The dynamic nature of information and communication technology in today’s global village gives it prominence in any society, and Nigerian government has recognized the dire need for this innovation. Information communication technology in tax administration in Nigeria is a major issue. Technology, the automation of tax systems, procedures and processes and the use of electronic platforms are the future of tax administration in Nigeria. In Nigeria today, the Federal Board of Inland Revenue Service have several technology based initiative and this have been implemented in last 7 to 8 years, which have yielded significant divided in improved tax collection, increased taxpayer confidence in the tax system, increased efficiency in tax operation and reduction in leakages etc.7 presently, the J.T.B. has instituted the online electronic payment of tax which helps to track all payments to avoid multiple taxation8. Note long ago, the central bank of Nigeria (CBN) released draft guidelines for electronic payments of all forms of taxes at all level of government9 . The apex bank in the guidelines defined standard requirements for the enthronement of implementation of e-payments by any government agency authorized to collect taxes, levies or other such government dues. These guidelines are in order to help taxpayers met their tax obligation with ease. Some banks in Nigeria for example have in order to help it’s customers meet their tax obligations with ease, for instance, the First Bank of Nigeria Plc (First Bank) has commenced issuance of Federal inland Revenue Service’s e-tax card. The card being introduced by the tax authority is a self-service payment channel through which customers can pay their taxes without physically visiting a bank branch10.

The Challenges of Information Communication Technology toward an improved Taxing System

Tax system in developed countries; both new challenges and new possibilities as a result of technological change11. In developing countries, taxpayers and tax administrations must cope with more difficult environments with fewer resources. For instance how new technology may or should influence the way a country’s tax system or particular taxes are designed and administrated.
The effective management of tax repayment is the key for good tax administration, but revenue bodies face the ongoing challenge of balancing taxpayer’s expectation for high levels of service with their responsibility for preventing and dealing with fraud and errors. This is underscore by the fact that the potential speed, untraceable and anonymity of electronic transaction can also create new possibilities for tax avoidance and evasion. These needs to be addressed in order and prevent market distortions. Again, technological advances may put particular pressure on the principle governing the taxation of transnational transactions. It is the very nature of these developments that tends to blur national borders and source and character of income. Significant issues often arise regarding how the income arising  from  transnational  transactions  utilizing  these technologies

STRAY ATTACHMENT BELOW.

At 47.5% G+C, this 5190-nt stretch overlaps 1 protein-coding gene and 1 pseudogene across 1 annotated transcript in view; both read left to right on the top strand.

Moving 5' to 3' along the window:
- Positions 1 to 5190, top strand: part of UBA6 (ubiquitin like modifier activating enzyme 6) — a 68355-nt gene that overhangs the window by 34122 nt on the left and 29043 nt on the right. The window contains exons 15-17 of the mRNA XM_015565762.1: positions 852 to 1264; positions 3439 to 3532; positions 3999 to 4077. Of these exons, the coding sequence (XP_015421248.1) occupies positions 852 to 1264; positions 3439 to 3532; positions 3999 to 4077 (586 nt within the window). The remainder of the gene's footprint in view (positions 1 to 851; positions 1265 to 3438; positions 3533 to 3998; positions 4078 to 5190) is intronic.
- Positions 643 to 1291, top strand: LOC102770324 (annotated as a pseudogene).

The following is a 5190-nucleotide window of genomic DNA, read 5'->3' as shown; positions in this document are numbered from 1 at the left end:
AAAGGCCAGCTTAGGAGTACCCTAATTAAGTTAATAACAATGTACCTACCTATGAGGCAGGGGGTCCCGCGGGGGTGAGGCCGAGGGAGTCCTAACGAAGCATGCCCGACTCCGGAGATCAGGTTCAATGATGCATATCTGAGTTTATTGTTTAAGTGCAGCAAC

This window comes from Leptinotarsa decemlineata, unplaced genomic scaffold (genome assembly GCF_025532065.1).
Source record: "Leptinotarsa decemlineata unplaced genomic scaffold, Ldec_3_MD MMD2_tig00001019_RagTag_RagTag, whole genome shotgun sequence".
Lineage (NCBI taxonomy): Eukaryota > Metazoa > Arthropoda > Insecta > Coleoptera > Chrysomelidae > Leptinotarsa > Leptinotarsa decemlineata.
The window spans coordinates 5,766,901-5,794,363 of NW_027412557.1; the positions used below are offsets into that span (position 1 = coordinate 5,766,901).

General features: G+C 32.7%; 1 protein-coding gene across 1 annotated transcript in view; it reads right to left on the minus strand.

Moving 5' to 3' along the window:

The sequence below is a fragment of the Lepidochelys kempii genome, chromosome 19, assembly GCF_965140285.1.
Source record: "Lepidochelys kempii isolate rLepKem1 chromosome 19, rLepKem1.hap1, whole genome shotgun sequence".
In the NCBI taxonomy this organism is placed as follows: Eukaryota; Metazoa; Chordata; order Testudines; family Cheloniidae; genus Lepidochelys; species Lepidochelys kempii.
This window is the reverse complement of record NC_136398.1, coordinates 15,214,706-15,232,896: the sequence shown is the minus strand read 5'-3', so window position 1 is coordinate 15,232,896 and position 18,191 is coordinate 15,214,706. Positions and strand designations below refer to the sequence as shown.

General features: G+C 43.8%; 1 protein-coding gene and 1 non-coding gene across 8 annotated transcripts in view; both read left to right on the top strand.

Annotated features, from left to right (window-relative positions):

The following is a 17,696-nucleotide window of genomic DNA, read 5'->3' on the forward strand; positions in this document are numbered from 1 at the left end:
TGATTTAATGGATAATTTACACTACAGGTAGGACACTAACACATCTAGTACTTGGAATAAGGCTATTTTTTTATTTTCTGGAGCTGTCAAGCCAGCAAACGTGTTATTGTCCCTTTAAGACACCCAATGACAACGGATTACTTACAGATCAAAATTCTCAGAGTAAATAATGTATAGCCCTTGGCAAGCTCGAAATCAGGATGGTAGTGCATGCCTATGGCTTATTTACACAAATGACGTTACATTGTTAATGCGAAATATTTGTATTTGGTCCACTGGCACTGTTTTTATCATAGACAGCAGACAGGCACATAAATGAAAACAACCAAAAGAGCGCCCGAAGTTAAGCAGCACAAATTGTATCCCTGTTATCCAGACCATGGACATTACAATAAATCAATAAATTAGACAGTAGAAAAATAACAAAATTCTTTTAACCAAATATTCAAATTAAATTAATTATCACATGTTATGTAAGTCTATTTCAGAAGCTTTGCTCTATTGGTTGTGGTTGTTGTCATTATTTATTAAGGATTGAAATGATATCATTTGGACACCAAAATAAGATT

should be treated under current rules. As a result, it is possible that countries with the attendant possibility that taxpayer will the subject to international double taxation.
            Again another challenge facing tax administrators in relationship to information technology is to adapt existing legislature, procedures and practices to overcome any deficiencies, which emerge as a result of new means of communication and technology. For example, a taxpayer on the internet may be identifiable only by its domain name (e.g. Yet, the correspondence between the name and residential area for purpose of taxation is Tenuous. “On the interest, nobody knows you are a dog”12 without accurate identification of taxpayers, it is difficult to levy taxes. Even if you can identify the taxpayer, but not it’s physical location in the world, this will give rise to jurisdictional disputes. To the issue of identification in the challenges facing information communication technology toward improve taxation system is the inability of tax authorities to collect information. In the conventional commercial environment, taxpayers keeps books and records and provide information to tax authority to support the assessment of tax. Where the authorities have the need to verify information provided by the taxpayer, the can rely upon third party information from financial institution or other intermediaries. In the electronic environment, electronic book and records may be more easily stored in a foreign jurisdiction. Encryption used quite legitimately to protect commercial secrets, may also be used to deny tax authorities access to records.
            Moreso, a major challenge facing the use of information communication technology towards an improve taxing system, is the fact that in most developing countries there is no stable power supply, and of the technology instrument needs power to maximize it’s result. For instance a country like Nigeria where there is constant power failure., this can lead to system breakdown, which
Will in turn affect the effectiveness of the input of information communication technology to taxation. Country, where large amount of the population are uneducated on how to use I.C.T., it becomes a problem, as the person who does not know how to operate it cannot use it to pay his or her tax as the case maybe, and this is also peculiar with the tax administrators itself, as most of the staff are uneducated and cannot use I.C.T.

[1] assessed on the 20 day of June 2011.
[2] Encyclopedia 2. The assededon the 20 day of june 201.
3 Blurton, C., “new directions of ICT – use in education” assessed 7th August 2011.
4 Nelson Gutierrez “Third regional training workshop on taxation; information technology in support of the tax Administration functions and taxpayer assistance” assessed on 17th August.               
5 Ibid
6 Rasaq Adekunle Quar, (June 2009) wikipedia, the free encyclopedia, URL: visited on the 16 of July 2011.

7 Ifueko Omoiui Okauru, “Emerging Issues in Tax Administration: the way forward for Nigeria” (unpublished lecture note, University of Lagos) 12th July, 2011
8 Emeka Anuforo, “FG. Sates move to stop multiple taxation, others” (27th April, 2010) The Guardian at p. 4.
9 Iheanyi Nwachukwu professionals appland (CBN/s e-payment tax system: Business Day, Monday 15 March 2010.
10 All Africa. Com: Nigeria: First Bank Issues First’s E- Tax card’ 2011, July, 17).
11 Ibid
12 12New York Times” where two dogs are seen sitting in front of a computer”(July 5th 1993) pg. 10